NAG have got history – they have been around for a **long** time. They published the first version of their numerical libraries (which they refer to as Mark 1) back in 1971 so they are even older than I am. Mark 1 of the NAG libraries contained 98 different functions and could be had in 2 flavors – ANSI Fortran or Algol 60! Fast forward to 2008 and they are up to Mark 21 of their Fortran library that contains around 1,500 different functions, which is a lot by anyone’s measure. Subjects covered by these functions include optimization, statistics, splines, curve fitting, numerical quadrature, differential equations and a whole lot more. The recent release of the NAG toolbox for MATLAB allows you to call most of these functions directly from MATLAB – not a whiff of Fortran anywhere.

Did you notice anything about the subjects covered by the NAG library in the paragraph above? That’s right – they look just like the names of various MATLAB toolboxes. A very quick survey of the NAG functions on offer suggests to me that you **might** be able to substitute the NAG toolbox for MATLAB for the following standard MATLAB toolboxes:

- Statistics toolbox
- Optimization toolbox
- Curve fitting toolbox
- Spline toolbox
- Partial Differential Equation toolbox

That’s at least 5 toolboxes in one – which is great news and it gets better. If your institution has a site license for the NAG Fortran library then, at the time of writing at least, it will also have a site license for the NAG toolbox for MATLAB. That’s a **genuine** site license as well – one that you could use to install the toolbox on every machine owned by your institution. No mucking around with concurrent network licenses here – which is one major point in it’s favour from my point of view.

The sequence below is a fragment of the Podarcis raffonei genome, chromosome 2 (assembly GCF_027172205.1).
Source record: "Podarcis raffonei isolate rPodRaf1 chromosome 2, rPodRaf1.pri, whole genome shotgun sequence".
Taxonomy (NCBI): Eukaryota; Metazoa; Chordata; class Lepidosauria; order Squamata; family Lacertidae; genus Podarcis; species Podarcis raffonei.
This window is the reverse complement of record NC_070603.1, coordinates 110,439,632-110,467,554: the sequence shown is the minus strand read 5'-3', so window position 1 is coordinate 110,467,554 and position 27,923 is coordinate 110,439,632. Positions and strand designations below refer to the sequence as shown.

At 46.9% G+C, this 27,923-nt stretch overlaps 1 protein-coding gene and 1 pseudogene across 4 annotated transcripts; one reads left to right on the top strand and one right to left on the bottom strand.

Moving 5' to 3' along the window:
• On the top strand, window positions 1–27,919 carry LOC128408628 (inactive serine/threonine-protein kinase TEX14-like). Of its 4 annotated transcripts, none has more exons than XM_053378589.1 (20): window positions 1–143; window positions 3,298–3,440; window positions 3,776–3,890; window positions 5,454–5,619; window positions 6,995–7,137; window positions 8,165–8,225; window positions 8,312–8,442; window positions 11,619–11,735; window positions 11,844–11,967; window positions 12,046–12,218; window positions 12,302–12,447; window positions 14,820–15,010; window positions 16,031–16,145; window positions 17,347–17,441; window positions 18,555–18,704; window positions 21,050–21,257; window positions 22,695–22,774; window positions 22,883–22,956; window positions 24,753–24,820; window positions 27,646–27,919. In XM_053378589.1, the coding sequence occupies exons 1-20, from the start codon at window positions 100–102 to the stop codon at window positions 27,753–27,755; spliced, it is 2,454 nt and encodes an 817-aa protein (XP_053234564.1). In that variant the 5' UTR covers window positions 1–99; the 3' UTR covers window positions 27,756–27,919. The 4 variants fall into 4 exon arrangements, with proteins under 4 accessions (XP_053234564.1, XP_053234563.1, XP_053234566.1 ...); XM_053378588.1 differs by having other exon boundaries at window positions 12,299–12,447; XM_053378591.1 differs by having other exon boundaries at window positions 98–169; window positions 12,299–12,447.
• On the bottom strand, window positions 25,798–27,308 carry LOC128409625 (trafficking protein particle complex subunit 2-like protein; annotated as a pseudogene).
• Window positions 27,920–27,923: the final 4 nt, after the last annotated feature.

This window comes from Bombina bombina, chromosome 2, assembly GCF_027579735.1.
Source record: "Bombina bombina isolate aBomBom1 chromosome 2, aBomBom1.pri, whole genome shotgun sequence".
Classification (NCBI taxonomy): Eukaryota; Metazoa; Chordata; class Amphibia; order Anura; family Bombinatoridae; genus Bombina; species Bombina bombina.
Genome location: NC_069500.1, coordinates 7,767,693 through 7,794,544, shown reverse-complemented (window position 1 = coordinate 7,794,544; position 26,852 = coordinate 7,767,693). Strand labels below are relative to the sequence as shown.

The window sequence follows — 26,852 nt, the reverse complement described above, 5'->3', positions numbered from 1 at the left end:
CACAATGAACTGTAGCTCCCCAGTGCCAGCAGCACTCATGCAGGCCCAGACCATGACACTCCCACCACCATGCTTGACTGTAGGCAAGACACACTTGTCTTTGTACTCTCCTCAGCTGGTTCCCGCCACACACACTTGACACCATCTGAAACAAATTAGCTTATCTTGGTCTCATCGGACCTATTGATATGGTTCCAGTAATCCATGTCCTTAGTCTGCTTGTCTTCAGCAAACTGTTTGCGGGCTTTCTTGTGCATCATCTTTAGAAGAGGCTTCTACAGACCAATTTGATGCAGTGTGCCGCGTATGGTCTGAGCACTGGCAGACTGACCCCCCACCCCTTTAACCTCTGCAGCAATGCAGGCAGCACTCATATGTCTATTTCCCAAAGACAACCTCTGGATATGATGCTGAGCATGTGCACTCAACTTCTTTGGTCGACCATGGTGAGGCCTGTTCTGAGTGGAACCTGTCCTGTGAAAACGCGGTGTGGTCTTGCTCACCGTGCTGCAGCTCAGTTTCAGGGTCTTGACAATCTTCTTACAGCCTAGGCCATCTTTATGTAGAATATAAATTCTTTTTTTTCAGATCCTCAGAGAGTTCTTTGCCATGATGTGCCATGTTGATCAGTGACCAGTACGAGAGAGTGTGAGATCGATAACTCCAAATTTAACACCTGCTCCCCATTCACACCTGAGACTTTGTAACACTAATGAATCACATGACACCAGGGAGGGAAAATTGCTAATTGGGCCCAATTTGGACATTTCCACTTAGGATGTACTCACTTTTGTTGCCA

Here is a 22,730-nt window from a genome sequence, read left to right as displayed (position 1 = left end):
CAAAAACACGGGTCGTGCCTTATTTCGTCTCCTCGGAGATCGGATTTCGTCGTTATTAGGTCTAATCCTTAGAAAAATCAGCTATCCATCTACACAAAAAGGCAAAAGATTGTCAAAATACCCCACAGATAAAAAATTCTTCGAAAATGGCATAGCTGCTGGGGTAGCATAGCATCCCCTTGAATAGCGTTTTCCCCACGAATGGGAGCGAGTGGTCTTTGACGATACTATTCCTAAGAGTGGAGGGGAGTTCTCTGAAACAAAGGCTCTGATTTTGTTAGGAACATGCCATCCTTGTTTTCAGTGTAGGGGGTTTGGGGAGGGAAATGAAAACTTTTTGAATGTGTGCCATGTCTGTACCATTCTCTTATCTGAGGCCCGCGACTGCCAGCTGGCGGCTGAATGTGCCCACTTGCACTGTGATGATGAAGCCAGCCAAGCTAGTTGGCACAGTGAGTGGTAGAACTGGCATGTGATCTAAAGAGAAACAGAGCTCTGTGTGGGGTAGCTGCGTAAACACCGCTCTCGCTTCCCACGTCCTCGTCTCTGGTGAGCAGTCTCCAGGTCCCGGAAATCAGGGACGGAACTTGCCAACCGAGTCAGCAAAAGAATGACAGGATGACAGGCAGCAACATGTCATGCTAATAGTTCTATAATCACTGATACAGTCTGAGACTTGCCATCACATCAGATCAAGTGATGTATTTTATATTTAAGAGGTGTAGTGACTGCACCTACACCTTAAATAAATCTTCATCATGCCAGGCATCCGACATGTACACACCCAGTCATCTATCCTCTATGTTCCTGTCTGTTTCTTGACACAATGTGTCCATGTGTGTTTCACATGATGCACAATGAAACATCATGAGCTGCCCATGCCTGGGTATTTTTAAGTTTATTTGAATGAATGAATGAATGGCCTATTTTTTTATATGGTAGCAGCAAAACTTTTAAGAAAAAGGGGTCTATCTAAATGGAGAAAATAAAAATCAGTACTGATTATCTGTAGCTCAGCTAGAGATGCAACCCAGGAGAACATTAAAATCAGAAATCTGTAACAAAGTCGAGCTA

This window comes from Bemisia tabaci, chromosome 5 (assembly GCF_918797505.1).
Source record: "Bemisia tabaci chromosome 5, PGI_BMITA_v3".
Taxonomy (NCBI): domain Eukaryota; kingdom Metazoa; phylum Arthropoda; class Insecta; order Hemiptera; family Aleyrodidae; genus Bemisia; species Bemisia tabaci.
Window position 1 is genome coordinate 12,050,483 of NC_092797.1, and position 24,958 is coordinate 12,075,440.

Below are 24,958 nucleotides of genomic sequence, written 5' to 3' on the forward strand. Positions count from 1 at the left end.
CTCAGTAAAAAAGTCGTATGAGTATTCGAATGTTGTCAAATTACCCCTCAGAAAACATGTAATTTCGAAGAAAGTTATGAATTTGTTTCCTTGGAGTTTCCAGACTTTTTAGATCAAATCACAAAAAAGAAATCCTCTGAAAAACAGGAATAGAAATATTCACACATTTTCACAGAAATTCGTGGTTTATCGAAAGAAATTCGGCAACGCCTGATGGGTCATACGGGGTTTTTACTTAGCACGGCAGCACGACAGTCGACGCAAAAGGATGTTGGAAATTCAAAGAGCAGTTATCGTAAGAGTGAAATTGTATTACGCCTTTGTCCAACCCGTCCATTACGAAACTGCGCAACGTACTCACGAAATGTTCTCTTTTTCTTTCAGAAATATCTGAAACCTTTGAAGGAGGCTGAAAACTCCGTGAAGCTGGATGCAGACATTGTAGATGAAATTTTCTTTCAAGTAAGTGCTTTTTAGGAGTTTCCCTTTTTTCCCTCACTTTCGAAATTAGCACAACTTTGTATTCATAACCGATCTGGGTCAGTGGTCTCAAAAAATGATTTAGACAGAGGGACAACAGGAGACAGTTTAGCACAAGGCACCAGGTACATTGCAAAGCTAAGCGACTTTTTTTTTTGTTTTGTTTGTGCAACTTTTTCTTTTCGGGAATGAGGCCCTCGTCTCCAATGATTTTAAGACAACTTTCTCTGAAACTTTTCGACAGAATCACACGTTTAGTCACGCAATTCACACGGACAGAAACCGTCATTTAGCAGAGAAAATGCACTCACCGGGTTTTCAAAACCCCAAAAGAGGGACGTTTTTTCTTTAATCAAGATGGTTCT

As you might expect, however, there are complications. The NAG toolbox may well offer similar functionality to the MATLAB toolboxes listed above but you cannot use it as a simple drop in replacement for them. For example, if you want to create quasi random numbers using the sobol sequence then the function you would use from the MATLB statistics toolbox is **sobolset** whereas if you use the NAG toolbox then the function you need is called **G05YAF.** The exact properties of these two functions may differ as well since they have probably been implemented differently and the two companies have rather different ways of doing things.

### Function Naming

While on the subject of function naming – I have to say that I simply don’t like the naming convention used by the NAG toolbox for MATLAB (which is identical to what they use for their Fortran library). Let’s take the function mentioned above as an example – **G05YAF. **It’s hardly memorable is it? The MATLAB equivalent – **sobolset** – is much more reasonable in my opinion. Of course your mileage may vary but I have been brought up on systems such as Mathematica, MATLAB and, more recently, Python and in all of these systems the naming conventions used are almost obvious. Let’s take the function for calculating the eigenvalues of a real general matrix as another example:

- Mathematica: Eigenvalues[]
- Matlab: eig()
- NAG toolbox: F02EBF()

Of course the NAG naming convention isn’t completely random even though it may look like it at first sight of the function names above. It’s very well organised in fact and you can quickly get used to it once you understand the system but it definitely looks out of place when put up against its competitors in my opinion.